Saturday, April 07, 2007


300 is the historical fantasy film about Battle of Thermopylae, based on the graphic novel of the same name. From an artistic point of view, the film was a well done. From an ethical point of view, it’s a propagandistic idealization of a Fascist State.

I know these terms are loaded, so I’ll elaborate. Ancient Sparta was a militarist state, which the film makes evident. Spartans practiced infanticide, leaving deformed infants on a cliff to die. This was part of their rather Socially Darwinian shot at making their populace fit for battle.

Loyalty to the collective, the military and city-state, above the self, were at the heart of Sparta’s ideals.

The film makes notes of it. Yet, it manages to present them as virtuous and good. It manages to get us to identify and sympathize with the Spartans. It inhibits our moral conscience, so to speak (you wouldn't usually agree with such a statement). This is why I say it is propagandistic.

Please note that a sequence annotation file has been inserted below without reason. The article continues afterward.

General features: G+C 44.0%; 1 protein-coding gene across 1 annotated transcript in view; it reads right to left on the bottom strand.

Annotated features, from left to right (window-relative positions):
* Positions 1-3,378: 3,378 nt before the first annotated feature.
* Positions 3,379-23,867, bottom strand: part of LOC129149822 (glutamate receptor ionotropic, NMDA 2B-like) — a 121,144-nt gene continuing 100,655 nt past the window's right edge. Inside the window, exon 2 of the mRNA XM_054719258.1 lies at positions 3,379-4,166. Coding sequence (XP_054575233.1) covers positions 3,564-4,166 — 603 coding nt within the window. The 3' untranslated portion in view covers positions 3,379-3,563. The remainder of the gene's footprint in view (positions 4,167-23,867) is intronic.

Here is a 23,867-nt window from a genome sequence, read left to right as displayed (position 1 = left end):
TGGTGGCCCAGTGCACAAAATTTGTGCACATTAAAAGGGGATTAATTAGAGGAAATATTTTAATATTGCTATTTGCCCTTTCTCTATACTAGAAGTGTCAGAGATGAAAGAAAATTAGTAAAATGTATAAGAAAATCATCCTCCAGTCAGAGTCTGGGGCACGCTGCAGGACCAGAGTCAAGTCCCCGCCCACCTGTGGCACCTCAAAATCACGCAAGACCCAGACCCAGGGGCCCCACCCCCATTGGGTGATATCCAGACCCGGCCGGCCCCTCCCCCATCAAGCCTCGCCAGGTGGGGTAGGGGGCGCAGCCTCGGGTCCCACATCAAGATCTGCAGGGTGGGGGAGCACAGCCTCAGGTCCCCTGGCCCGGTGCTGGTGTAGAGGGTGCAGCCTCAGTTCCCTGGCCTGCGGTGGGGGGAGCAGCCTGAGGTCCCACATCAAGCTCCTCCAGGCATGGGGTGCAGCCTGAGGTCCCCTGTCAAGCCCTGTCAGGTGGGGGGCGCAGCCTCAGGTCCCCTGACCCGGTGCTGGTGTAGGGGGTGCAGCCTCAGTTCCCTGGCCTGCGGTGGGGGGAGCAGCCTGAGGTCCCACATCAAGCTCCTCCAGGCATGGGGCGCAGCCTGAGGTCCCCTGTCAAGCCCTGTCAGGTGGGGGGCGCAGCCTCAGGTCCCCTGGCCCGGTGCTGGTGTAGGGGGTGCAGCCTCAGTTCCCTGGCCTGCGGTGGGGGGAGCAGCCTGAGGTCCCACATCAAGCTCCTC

Some of the wronged parties, such as the deformed infant who survives the Spartan eugenicist’s attempt on his life (Ephialtes), turn out to be villains.

The film was also ironic due to inaccuracies. The Spartan King (hero) talked about the “slavery” of Persian Empire (antagonists), yet Sparta itself had an entire class of slaves. Athens is degraded by the Spartans as nothing but “philosophers and boy lovers”, yet pederasty was quite popular in Sparta.

To give the film (and Sparta) credit, the high status of Spartan women was true.

Of course, it could be that I’m just over-reacting. It’s just a film to be seen for fun’s shake. Then again, if someone positively portrayed Fascist Italy or Nazi Germany, you’d be concerned too.

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